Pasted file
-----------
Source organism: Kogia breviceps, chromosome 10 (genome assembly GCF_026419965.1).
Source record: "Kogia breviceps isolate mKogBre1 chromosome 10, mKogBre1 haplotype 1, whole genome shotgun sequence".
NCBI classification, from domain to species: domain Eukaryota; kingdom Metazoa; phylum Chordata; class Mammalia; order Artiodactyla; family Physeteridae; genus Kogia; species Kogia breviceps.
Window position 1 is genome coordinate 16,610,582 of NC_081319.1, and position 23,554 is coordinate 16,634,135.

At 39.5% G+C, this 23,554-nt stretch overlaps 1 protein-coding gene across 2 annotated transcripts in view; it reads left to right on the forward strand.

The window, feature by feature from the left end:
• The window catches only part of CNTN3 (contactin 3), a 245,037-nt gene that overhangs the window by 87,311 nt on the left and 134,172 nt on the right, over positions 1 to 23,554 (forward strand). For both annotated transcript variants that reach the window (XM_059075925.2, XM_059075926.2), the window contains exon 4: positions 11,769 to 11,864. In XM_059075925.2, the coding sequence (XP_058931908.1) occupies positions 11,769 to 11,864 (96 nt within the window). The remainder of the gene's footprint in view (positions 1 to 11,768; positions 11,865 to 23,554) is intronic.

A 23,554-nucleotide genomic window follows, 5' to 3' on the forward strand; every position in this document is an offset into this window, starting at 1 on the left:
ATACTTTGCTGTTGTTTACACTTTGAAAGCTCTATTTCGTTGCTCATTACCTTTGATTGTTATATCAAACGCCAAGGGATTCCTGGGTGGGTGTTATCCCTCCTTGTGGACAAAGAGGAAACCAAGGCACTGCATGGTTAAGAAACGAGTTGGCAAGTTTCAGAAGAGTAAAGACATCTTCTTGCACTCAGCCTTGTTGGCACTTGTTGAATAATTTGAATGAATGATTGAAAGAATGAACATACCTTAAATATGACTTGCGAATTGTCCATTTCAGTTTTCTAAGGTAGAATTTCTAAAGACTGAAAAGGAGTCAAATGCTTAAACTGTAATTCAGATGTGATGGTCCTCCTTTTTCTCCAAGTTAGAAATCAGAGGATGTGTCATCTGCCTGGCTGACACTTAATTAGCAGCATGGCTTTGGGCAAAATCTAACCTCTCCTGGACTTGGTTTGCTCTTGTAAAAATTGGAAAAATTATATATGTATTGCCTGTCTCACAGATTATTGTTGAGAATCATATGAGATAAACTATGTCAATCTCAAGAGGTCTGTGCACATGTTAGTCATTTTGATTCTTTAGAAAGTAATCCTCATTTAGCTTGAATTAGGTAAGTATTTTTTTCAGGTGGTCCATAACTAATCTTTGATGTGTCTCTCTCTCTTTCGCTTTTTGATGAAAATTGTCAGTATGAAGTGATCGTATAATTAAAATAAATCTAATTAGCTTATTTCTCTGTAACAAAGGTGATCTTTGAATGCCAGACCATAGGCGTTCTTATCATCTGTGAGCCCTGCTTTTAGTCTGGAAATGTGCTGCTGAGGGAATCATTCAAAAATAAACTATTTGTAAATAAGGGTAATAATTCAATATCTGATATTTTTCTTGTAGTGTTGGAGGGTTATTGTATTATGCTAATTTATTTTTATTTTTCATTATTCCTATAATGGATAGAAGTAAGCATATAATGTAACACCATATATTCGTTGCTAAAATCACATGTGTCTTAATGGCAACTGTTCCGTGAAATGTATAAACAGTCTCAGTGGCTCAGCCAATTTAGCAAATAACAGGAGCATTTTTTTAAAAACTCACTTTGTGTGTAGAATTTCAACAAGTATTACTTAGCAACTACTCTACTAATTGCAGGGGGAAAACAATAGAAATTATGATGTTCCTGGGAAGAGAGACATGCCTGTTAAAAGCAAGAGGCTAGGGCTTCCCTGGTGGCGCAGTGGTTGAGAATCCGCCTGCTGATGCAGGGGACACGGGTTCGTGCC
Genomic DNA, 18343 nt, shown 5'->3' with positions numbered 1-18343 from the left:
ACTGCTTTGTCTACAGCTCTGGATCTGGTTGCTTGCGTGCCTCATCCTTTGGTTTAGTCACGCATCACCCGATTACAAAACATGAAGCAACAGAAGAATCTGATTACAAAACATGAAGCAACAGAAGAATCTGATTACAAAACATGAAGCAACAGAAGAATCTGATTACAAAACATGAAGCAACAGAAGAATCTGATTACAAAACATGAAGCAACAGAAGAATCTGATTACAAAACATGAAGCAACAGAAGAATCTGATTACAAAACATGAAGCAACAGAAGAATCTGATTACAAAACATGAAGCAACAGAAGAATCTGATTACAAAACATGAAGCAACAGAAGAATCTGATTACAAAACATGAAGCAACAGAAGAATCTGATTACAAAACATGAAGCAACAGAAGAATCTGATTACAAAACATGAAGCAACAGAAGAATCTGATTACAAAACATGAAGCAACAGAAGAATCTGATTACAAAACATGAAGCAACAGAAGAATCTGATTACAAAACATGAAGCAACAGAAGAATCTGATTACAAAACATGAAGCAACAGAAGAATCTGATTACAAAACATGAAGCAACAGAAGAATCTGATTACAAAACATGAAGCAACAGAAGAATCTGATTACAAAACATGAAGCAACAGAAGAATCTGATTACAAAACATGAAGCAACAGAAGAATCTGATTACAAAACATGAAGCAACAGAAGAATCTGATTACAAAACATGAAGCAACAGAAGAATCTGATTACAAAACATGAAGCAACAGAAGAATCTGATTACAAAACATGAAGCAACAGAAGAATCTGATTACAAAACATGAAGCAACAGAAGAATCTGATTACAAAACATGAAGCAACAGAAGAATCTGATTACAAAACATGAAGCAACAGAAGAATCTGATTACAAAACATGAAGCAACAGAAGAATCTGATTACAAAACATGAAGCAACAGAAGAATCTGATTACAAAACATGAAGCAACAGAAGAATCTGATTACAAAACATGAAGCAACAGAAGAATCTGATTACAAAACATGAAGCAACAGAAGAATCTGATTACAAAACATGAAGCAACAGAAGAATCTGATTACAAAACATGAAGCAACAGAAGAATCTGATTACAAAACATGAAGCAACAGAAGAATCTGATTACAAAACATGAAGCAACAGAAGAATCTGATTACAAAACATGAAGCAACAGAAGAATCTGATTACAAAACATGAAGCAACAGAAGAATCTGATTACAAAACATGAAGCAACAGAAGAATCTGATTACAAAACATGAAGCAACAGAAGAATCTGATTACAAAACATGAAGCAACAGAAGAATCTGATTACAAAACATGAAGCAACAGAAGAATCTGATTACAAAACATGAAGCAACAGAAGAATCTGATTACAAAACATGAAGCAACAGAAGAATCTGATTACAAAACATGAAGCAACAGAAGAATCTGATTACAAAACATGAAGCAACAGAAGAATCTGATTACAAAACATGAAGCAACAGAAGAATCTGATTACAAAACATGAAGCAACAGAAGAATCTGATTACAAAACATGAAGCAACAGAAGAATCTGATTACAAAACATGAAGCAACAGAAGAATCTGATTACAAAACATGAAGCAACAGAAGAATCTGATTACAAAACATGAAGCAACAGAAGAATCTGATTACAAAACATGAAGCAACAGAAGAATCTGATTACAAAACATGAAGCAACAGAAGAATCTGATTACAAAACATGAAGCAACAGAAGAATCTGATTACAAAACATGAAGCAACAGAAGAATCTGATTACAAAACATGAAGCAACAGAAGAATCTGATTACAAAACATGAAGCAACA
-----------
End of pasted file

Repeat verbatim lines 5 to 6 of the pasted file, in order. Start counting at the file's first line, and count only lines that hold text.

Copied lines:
At 39.5% G+C, this 23,554-nt stretch overlaps 1 protein-coding gene across 2 annotated transcripts in view; it reads left to right on the forward strand.

The window, feature by feature from the left end: